MANATEE COUNTY - Manatee County Animal Services finally reached no-kill status for the first time last month since starting the program, but they are not celebrating just yet.
MCAS set out to become a no-kill shelter back in October of 2011, making it the first public shelter to even attempt no-kill status, but it's not easy to achieve, and now, as officials are finding out, it's equally difficult to maintain.
In order to achieve no-kill status, the shelter must maintain over 90 percent save rate. Last month, Animal Services attained 92 percent for the first time.
Chief Kris Weiskopf says prior to setting out to become a no-kill shelter, Animal Services only had an 82 percent save rate and it's taken a while to improve, but the hard work isn't over yet.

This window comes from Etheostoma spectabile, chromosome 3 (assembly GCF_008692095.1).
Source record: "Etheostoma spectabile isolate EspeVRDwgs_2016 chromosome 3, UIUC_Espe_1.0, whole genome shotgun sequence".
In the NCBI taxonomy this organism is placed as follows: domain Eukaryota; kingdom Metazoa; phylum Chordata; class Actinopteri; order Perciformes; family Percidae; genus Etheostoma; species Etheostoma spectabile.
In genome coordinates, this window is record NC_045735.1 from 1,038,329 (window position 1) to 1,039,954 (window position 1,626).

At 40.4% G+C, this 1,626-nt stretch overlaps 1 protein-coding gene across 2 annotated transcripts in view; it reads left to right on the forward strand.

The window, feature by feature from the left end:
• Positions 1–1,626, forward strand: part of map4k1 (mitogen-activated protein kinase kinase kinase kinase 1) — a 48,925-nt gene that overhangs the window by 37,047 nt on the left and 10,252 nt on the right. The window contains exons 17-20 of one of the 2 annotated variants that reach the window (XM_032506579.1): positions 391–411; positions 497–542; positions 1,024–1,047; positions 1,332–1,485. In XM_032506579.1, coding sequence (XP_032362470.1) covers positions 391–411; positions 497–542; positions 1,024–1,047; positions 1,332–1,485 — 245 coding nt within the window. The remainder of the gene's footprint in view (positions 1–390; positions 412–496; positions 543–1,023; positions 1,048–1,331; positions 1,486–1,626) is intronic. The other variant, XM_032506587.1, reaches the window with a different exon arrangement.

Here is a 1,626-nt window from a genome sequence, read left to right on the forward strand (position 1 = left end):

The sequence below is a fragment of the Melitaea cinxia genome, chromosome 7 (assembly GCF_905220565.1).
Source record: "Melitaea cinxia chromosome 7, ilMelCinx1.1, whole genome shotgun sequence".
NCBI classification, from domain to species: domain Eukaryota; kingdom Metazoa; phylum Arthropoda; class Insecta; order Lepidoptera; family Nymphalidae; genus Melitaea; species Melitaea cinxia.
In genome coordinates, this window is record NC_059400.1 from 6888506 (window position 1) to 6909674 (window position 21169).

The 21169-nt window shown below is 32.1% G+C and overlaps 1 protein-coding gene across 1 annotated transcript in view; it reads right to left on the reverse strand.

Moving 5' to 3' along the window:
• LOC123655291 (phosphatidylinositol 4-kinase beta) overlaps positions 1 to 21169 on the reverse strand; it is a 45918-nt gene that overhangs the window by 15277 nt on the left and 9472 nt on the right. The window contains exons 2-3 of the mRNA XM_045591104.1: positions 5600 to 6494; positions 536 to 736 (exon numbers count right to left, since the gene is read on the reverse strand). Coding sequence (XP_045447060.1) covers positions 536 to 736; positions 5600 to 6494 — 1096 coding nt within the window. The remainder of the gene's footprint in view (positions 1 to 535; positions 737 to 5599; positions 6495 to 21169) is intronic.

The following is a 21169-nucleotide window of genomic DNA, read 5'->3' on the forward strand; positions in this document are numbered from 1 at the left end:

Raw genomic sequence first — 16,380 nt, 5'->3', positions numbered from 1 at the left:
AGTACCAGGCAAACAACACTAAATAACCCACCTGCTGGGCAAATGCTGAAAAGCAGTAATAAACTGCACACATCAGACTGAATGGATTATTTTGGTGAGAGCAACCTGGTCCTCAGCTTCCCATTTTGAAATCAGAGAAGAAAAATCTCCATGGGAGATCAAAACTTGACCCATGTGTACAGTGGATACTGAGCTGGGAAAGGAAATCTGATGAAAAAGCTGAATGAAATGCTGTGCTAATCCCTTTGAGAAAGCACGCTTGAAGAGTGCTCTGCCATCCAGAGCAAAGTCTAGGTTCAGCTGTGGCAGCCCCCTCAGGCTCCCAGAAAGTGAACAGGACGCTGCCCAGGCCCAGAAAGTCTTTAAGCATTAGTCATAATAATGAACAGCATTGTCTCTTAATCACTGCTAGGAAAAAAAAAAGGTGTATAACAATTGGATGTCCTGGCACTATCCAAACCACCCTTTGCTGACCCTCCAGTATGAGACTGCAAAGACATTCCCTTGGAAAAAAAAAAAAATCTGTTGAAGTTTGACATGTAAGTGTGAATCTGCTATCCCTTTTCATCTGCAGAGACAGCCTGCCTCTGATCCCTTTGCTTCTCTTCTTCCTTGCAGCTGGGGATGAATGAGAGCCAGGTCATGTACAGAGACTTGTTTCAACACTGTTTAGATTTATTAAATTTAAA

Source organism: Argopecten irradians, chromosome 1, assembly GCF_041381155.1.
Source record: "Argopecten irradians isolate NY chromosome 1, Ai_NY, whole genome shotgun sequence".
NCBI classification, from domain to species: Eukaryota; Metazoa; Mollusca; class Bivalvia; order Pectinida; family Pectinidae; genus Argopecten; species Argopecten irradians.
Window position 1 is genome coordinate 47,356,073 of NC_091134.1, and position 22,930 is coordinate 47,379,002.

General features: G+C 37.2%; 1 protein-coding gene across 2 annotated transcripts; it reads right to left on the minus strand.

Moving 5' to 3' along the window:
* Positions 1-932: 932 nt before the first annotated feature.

“That 92% we would like to have that if not more of a save rate and to maintain that we again can't do it without the volunteers and fosters. To achieve no-kill, or that particular status or that goal, has to be maintained for 12 months on, so just achieving that 92% for just one month is huge, however it needs to maintained,” says Kris Weiskopf of Manatee County Animal Services.
Weiskopf says it will take continued support from the community in order to maintain no kill status.
If you are looking for a pet, you can check out Animal Services website here http://www.mymanatee.org/home/government/departments/public-safety/animal-services.html, or visit the adoption center in downtown Bradenton, or the shelter in Palmetto.